What SA needs is a big long-term plan to hold back the tide of discontent and negativity and some clear thinking of how and when it will be executed.
Along with like-minded responsible and frightened South Africans, I looked on with distress, fear and anxiety as parts of our country were engulfed by acts of public violence, flames, and wanton looting.
Mercifully, that is now over, and the challenge before us is to return to living our lives safely and peacefully and running our businesses without fear of attack and disruption. That is starting to happen, but we all remain understandably jittery.
It was tragic that so many lives were lost; no society likes to see the deployment of the military and the negative apartheid-era optics associated with it. So far, the measured and tempered approach adopted by the SA National Defence Force is holding, and we trust it lasts.
What remains of great concern to the wider business community is the huge financial losses caused by the looting of factories and warehouses. For many the losses, particularly for small businesses, were just too great, and doors have closed, probably permanently. Supply chains that were broken are being fixed, but at great cost, and this will have a negative impact for months to come. On a wider scale the ratings agencies have been spooked, and will be scrutinising new data that could result in further downgrades, the consequences of which are familiar to all of us.
The word resilient is overused when it comes to SA and its citizens, but it is an apt description and a heartfelt tribute to workers who have rolled up their sleeves and returned to production lines; to logistics managers who have got trucks rolling again; and to shop owners and mall managers who have swept, cleared and dusted down, and have opened their doors once again for trading.
In coming months our economy will be rebuilt on their courage and fortitude. They deserve all the support and help we can give them. And now, as we begin to emerge from the disruption, it is critical for business and political leaders to keep coming to the fore and standing together. We also need to remain vigilant about opportunistic criminal elements who predictably saw the gap and took advantage.
The wider business community, which has already acted with speed and aplomb, continues to stand ready and will continue to help where it can. Our forward momentum now is contingent on powerful and resolute leadership making clear and strategic decisions, sometimes more quickly than they are used to.
For public and private sector leaders this means entering uncharted territory and setting out in new directions. This will be uncomfortable at times, and they will encounter choppy waters and might even meet strong resistance as the status quo is challenged.
One cliched definition of leadership is framing the challenge clearly, taking wise and careful counsel, and then rolling up one’s sleeves. I’m reminded of a quote to this effect from former Ghanaian president Kwame Nkrumah, who bluntly said: “Action without thought is empty. Thought without action is blind.” There is a powerful message here for all of us on the bridge of whatever vessel we are piloting. I fear we are not giving this crisis enough considered deliberation, but at the same time if we reflect and deliberate too much we will be in deep trouble.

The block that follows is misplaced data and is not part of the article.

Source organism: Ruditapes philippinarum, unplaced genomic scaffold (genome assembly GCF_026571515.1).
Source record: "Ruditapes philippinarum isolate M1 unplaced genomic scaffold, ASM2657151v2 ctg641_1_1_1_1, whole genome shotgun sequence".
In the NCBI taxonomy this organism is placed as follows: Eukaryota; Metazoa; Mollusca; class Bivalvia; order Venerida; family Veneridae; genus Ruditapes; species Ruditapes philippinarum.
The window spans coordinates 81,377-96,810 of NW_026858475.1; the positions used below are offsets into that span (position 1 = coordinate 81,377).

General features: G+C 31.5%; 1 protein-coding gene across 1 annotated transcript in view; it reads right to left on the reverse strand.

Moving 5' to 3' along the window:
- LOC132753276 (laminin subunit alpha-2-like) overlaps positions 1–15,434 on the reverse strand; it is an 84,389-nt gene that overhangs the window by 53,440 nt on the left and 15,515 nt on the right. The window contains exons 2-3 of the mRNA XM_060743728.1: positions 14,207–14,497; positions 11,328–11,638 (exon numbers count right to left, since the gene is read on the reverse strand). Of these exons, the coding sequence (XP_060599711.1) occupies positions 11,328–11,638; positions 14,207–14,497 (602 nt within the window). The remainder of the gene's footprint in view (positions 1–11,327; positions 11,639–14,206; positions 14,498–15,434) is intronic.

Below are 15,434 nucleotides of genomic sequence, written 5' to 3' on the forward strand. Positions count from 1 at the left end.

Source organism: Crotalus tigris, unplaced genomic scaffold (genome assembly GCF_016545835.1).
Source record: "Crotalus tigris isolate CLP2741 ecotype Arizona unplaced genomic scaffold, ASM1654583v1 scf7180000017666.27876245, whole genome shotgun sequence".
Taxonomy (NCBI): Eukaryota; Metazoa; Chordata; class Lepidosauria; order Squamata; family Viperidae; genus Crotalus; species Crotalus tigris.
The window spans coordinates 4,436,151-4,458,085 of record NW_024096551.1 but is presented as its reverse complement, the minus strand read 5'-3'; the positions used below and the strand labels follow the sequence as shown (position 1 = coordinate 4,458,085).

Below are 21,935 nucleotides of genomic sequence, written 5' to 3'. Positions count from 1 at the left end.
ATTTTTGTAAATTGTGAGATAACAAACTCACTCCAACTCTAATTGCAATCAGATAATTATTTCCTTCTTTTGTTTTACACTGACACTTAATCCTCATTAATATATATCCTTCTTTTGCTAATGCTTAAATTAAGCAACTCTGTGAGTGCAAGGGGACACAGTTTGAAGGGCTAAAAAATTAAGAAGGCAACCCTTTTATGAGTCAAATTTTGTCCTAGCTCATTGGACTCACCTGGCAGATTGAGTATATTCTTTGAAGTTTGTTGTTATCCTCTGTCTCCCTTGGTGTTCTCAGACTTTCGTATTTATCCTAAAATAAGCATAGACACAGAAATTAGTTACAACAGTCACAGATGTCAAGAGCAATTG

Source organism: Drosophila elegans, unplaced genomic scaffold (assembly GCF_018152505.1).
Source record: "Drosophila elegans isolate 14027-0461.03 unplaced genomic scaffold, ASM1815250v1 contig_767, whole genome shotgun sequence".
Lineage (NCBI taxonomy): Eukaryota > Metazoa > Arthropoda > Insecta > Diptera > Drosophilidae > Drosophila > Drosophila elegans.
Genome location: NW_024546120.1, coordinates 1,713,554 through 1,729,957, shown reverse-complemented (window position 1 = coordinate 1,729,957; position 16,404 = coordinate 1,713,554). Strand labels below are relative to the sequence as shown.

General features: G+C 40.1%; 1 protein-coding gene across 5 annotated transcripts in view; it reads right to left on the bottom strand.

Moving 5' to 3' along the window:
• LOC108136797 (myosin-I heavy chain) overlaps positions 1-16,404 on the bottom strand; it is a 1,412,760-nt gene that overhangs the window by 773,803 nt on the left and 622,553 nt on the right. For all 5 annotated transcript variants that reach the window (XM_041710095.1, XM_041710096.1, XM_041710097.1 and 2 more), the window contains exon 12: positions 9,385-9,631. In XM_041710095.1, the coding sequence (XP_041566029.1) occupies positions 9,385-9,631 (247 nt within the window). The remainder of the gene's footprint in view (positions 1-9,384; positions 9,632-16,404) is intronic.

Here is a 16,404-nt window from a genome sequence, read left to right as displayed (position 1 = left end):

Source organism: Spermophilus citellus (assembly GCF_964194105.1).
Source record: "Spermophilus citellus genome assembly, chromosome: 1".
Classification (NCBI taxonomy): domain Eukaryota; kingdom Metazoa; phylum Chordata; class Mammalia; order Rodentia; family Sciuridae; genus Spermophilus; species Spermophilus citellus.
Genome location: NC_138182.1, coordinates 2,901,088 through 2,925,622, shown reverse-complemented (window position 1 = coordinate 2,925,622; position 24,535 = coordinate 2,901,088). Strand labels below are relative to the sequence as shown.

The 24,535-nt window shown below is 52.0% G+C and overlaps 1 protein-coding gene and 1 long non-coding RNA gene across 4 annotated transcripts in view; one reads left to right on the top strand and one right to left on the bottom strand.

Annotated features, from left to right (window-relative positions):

At this vulnerable time our biggest fear should be inertia and lack of any visible and meaningful action, big or small. Every day business leaders need to be measuring their progress and telling their staff about the success they have collectively achieved. In that respect the flywheel of recovery will start to spin more quickly every day.
But we also need to grapple again, and seriously, with the big problems that continue to delay economic growth. What we now need is a big long-term plan to hold back the tide of discontent and negativity and some clear thinking of how and when it will be executed.
It is common cause in SA that we are gold medal winners when it comes to planning. But, to ride on the current wave of Olympic excitement, we often fail when it comes to competing in the final. We have a real chance now to change that mindset and begin anew in this harsh midwinter of 2021.
So, how should this plan look? In my mind a one-day national recovery colloquium led by Business Unity SA and government must begin the process by asking key questions as to how this attempted insurrection happened; how to prevent an uprising like this in future; and, on a more practical and less philosophical level, how to help small business with immediate effect.
Then we need the establishment of a permanent high-level SA Police Service/justice department team to fast track investigations and consequences for the criminality displayed. I want to see more urgent engagement with SA’s tech sector to improve co-operative capability to enhance future intelligence gathering, and the creation of a short-term permanent supply chain tactical unit to safeguard important road travel routes such as the N3 highway between KwaZulu-Natal and Gauteng, SA’s most vulnerable supply chain route.
We also need to apply our collective minds to forms of intervention to enable the retail sector to safeguard their transportation vehicles and facilities as they speed up and normalise the supply of goods to KwaZulu-Natal and Gauteng.
And then we need to reassure the anxious investment community. That will take a co-ordinated effort from both organised business and government, with assurances that our strong centre has held and is holding, and that we remain open and ready for trade and growth.
There is no doubt we have much work ahead of us, but I remain confident that with genuine commitment, sharp focus and diligent application we can pull ourselves out of our current predicament and recharge our economy.
It’s all a question of how fast we are prepared to coalesce, co-operate and act with one strong and common purpose.